Gaby: A True Story Luis Mandoki
Fatal Attraction Adrian Lyne Nominated- Grammy Award for Best Score Soundtrack for Visual Media
The Murder of Mary Phagan William Hale
Distant Thunder Rick Rosenthal
Wildfire Zalman King
Moon over Parador Paul Mazursky
Gorillas in the Mist Michael Apted Golden Globe Award for Best Original Score
Nominated - Academy Award for Best Original Score
Le palanquin des larmes Jacques Dorfmann
Cocktail Roger Donaldson Rejected score
Replaced by J. Peter Robinson
1989 Chances Are Emile Ardolino
Dead Poets Society Peter Weir BAFTA Award for Best Film Music
Prancer John D. Hancock
Enemies, A Love Story Paul Mazursky



Year Title Director Notes
2000 I Dreamed of Africa Hugh Hudson
2001 Uprising Jon Avnet

See also


  1. ^ McLellan, Dennis (March 31, 2009). "Maurice Jarre dies at 84; composer for 'Lawrence of Arabia'". Los Angeles Times. Retrieved 2009.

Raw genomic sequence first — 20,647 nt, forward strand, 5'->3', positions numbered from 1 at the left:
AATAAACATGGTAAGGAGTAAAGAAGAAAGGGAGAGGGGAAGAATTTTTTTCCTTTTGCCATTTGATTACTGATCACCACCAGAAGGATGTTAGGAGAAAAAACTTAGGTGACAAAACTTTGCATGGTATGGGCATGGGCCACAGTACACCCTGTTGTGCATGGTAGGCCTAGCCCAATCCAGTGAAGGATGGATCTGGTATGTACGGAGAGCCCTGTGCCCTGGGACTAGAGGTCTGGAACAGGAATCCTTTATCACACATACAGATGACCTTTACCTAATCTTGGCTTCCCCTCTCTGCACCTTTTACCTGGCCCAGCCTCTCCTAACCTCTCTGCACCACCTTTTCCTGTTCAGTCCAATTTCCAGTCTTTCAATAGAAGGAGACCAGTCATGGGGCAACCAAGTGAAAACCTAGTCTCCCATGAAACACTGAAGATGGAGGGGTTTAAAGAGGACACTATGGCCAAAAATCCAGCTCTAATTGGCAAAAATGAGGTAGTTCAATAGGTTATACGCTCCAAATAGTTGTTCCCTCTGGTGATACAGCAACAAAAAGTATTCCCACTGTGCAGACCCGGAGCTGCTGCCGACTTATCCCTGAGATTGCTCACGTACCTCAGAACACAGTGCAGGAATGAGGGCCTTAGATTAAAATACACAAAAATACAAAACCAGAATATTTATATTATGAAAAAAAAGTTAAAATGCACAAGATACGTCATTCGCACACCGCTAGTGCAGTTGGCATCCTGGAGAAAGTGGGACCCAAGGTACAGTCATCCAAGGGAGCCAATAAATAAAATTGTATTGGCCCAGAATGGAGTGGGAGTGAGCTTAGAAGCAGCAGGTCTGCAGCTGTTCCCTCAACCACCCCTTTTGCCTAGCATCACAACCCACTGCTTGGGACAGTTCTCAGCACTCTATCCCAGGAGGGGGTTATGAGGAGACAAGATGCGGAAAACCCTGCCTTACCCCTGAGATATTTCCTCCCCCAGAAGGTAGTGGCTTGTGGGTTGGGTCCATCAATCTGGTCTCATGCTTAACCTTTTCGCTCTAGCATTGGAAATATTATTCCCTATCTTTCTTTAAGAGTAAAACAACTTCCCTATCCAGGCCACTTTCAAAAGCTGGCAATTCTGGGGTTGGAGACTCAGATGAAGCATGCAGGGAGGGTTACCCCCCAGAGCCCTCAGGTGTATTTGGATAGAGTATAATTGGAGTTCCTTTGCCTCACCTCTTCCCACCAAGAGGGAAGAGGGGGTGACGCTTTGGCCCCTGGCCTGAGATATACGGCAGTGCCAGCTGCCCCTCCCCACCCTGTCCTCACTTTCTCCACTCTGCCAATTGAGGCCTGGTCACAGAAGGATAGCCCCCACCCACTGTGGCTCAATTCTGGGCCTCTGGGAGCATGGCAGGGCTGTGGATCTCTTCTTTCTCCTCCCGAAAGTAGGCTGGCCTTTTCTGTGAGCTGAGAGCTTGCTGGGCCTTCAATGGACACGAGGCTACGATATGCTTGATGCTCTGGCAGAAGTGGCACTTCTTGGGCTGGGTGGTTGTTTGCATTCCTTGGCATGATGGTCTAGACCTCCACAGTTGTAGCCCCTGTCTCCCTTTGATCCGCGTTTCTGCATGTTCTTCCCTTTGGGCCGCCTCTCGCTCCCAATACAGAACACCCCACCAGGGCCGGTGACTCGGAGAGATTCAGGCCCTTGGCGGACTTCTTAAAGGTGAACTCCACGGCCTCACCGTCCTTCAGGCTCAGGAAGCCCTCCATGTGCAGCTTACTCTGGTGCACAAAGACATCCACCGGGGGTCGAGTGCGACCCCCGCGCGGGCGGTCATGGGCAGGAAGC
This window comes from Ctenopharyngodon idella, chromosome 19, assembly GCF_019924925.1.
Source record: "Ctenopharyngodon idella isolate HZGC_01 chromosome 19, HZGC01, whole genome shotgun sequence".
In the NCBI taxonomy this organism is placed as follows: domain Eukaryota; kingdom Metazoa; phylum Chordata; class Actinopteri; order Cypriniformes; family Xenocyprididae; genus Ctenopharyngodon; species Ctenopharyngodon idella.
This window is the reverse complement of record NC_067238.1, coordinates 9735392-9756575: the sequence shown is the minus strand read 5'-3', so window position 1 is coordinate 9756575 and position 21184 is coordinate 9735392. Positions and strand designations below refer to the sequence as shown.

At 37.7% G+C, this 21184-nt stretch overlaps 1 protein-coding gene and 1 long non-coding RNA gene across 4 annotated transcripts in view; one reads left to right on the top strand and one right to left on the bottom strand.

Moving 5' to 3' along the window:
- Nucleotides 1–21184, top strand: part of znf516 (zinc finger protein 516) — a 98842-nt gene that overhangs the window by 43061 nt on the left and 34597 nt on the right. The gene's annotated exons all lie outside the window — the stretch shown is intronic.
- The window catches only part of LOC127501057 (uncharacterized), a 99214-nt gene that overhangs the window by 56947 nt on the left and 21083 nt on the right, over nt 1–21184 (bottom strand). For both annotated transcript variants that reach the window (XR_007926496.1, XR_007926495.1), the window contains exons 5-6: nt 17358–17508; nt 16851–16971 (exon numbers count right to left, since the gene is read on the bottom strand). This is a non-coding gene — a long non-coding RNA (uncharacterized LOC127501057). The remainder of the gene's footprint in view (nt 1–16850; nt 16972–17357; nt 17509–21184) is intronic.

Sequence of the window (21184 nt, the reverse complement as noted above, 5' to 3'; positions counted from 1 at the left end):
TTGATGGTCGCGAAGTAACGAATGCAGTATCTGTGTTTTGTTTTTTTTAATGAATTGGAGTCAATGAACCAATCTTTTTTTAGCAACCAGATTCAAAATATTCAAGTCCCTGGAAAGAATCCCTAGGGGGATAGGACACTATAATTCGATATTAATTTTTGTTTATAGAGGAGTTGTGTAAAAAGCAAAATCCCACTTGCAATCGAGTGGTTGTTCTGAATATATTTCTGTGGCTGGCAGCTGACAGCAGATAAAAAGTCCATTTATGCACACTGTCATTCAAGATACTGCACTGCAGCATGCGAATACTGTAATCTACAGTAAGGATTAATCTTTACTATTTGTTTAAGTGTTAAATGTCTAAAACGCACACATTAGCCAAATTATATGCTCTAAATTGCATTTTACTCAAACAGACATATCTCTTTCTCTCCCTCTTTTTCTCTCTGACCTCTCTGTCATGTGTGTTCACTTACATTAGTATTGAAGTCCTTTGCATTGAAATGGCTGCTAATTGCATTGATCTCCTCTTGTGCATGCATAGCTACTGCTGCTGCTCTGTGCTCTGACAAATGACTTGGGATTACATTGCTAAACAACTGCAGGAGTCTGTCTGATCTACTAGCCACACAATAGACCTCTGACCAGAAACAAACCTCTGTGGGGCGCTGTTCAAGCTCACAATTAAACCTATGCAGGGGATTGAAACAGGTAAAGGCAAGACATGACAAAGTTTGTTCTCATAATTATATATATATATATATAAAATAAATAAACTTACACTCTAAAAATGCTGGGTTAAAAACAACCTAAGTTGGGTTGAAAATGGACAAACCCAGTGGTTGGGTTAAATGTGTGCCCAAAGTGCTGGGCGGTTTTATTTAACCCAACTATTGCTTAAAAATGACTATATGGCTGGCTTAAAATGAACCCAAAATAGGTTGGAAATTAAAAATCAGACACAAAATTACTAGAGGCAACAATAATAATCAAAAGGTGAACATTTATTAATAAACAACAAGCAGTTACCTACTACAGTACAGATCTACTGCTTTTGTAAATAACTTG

2. ^ Weber, Bruce (March 31, 2009). "Maurice Jarre, Hollywood Composer, Dies at 84". The New York Times. Retrieved 2009.
  3. ^ a b c d e allmusic Biography
  4. ^ McLellan, Dennis (March 31, 2009). "Maurice Jarre dies at 84; composer for 'Lawrence of Arabia'". Los Angeles Times. Retrieved 2014.
  5. ^ Weber, Bruce (March 31, 2009). "Maurice Jarre, Hollywood Composer, Dies at 84". The New York Times. Retrieved 2014.
  6. ^ Maurice Jarre (I) - Biography
  7. ^ "Maurice Jarre at". Retrieved .
  8. ^ "Maurice Jarre: Information and Much More from". Retrieved .
  9. ^ Leydon, Joe (2009-03-30). ", March 30, 2009". Retrieved .
  10. ^ Award Winning Musical Film Composer Maurice Jarre Dies From Cancer At 84 Archived 2011-05-25 at the Wayback Machine
  11. ^ Stuart, Julia (22 August 2004). "Jean Michel Jarre: Smooth operator". Independent. Independent Digital News and Media Ltd. Retrieved 2016.
  12. ^ "Oscar-winning movie legend Maurice Jarre dies". March 31, 2009. Retrieved .
  13. ^ Corliss, Richard (2009-03-30). "Obituary at". Retrieved .
  14. ^ "Maurice Jarre - Awards"., Inc. Retrieved 2012.

External links